“We want to extend permanently the middle-class tax cut,” Biden says, accusing the Republicans of “holding hostage the middle-class tax cut to (protect) the super wealthy.”
Rep. Paul Ryan, his adversary in tonight’s debate, Republican Mitt Romney’s running mate, is chairman of the House Budget Committee. And the first hour of their sole vice presidential debate in Danville, Kentucky, tonight has given Biden a lot of opportunities to laugh at and ridicule with smiles Ryan, who has responded with an unwavering focus on his arguments.
Ryan says a 28 percent tax rate is high enough for a small business — that’s what Romney and Ryan propose with 20 percent tax cuts and preservation of the Bush-era tax cuts for all. Under the scheduled repeal of the Bush tax cuts at year’s end, that top income tax rate rises to 39.6 percent.
Moderator Martha Raddatz of ABC News asks why Romney and Ryan haven’t specified how they’ll pay for their tax cuts.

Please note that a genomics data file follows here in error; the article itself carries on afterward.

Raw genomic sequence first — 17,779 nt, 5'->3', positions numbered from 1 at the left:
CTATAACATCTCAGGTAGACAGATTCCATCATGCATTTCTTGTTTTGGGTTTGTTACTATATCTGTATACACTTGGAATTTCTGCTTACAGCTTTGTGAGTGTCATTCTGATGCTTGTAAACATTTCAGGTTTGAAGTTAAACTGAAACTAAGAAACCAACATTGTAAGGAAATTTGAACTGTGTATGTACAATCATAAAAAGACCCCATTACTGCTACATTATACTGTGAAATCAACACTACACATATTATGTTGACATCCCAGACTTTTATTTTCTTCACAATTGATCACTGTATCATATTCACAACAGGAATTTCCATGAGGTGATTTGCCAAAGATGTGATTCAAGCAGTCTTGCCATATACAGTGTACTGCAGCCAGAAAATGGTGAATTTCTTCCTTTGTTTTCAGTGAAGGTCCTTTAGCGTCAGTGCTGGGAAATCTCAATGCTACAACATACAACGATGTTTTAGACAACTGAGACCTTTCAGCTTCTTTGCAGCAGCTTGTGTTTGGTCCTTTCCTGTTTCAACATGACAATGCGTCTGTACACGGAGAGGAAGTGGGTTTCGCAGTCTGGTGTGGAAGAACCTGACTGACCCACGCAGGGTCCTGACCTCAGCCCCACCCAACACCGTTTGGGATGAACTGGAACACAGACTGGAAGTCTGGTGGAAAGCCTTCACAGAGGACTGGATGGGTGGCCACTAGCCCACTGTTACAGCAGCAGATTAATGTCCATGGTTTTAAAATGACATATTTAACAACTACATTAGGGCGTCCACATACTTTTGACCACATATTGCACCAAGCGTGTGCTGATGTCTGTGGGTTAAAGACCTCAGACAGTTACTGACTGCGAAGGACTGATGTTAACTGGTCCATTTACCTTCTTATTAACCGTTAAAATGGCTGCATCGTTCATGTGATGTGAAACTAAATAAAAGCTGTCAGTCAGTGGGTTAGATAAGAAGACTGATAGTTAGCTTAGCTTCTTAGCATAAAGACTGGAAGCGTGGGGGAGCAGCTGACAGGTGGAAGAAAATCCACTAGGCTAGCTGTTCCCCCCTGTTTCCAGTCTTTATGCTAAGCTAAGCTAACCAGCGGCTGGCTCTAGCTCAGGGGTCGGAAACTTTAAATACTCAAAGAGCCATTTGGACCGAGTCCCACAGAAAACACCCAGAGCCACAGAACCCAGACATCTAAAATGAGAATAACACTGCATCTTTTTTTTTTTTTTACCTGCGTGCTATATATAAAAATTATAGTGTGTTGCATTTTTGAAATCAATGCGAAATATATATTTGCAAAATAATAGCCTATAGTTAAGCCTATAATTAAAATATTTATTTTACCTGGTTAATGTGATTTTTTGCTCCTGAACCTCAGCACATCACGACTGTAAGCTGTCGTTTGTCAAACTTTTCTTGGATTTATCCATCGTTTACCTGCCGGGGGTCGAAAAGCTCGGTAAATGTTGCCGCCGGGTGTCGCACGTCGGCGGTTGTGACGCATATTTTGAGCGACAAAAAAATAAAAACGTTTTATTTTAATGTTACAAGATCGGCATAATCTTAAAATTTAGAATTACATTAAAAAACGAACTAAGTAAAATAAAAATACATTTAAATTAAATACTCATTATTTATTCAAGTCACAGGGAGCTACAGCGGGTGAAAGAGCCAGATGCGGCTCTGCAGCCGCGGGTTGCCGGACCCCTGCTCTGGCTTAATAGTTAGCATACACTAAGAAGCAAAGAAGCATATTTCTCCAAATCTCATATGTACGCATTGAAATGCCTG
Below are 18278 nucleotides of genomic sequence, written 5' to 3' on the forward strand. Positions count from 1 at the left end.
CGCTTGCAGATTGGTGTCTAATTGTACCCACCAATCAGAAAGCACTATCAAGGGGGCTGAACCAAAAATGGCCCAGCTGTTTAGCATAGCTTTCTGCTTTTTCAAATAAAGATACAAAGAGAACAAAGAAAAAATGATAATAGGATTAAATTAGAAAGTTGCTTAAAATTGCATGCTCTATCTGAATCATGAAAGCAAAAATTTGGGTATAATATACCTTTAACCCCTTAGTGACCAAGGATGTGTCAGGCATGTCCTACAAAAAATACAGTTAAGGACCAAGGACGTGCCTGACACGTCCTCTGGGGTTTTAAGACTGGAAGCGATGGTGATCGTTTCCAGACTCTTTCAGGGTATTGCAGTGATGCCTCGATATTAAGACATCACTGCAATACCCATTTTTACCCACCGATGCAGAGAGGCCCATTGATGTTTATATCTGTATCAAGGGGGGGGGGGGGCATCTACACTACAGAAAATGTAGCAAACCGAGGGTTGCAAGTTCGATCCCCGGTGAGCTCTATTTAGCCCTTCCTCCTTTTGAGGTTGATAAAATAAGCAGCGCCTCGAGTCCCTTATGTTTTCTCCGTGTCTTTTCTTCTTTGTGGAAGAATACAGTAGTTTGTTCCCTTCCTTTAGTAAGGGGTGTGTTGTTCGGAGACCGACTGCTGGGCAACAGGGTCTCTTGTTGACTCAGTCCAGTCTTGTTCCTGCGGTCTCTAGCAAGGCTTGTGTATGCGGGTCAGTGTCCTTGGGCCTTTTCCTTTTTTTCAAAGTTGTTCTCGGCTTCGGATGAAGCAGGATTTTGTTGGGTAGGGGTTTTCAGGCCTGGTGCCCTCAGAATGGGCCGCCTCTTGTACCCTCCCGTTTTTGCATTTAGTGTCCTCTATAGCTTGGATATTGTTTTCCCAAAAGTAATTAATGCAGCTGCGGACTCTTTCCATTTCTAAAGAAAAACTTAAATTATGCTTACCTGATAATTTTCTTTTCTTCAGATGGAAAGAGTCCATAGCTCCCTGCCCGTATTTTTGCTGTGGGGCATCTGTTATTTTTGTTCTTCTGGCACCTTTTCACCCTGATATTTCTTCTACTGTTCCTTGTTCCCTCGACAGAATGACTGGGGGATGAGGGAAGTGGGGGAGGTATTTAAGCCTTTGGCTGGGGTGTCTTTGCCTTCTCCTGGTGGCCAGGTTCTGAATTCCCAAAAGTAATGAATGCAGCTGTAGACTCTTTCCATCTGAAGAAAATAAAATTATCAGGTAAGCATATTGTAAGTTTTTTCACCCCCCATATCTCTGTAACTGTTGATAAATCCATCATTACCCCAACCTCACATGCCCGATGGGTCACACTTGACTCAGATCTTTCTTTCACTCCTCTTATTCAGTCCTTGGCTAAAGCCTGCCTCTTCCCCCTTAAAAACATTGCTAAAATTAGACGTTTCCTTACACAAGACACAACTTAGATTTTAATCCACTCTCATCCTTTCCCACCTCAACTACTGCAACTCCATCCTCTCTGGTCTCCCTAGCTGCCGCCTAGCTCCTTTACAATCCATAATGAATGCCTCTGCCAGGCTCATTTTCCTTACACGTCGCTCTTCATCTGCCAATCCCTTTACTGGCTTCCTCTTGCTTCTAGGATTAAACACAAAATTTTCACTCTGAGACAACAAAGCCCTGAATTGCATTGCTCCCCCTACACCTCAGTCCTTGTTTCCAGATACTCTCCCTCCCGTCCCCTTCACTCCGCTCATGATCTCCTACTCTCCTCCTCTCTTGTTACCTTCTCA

“We want to have big bipartisan agreements,” Ryan says.
The nation has seen how well that’s worked, Biden interjects.
“Let me have a chance to translate,” says Biden, recalling his days in the Senate when Ronald Reagan was president. “He gave specifics.”
“Let’s look at how sincere they are,” Biden says, pointing to the tax rate that Romney pays — about 14 percent on his income from investments. The only way to pay for the tax cuts Romney and Ryan want is to cut tax exemptions like the one for home mortgages, Biden insists.
“He’s wrong about that,” Ryan says. “You can cut taxes by 20 percent and still preserve these important (exemptions) for the middle class.”
Can’t be done, Biden says, never has been. John Kennedy did it, Ryan replies
“Oh, now you’re Jack Kennedy,” Biden says, with an allusion to Democrat Lloyd Bentsen’s cut-down of Republican Dan Quayle in 1988, when Quayle said in debate that he had served in Congress almost as long as Kennedy had. “You’re no Jack Kennedy,” Bentsen said.
Ryan gets the joke, looks at Biden, laughs, and moves on.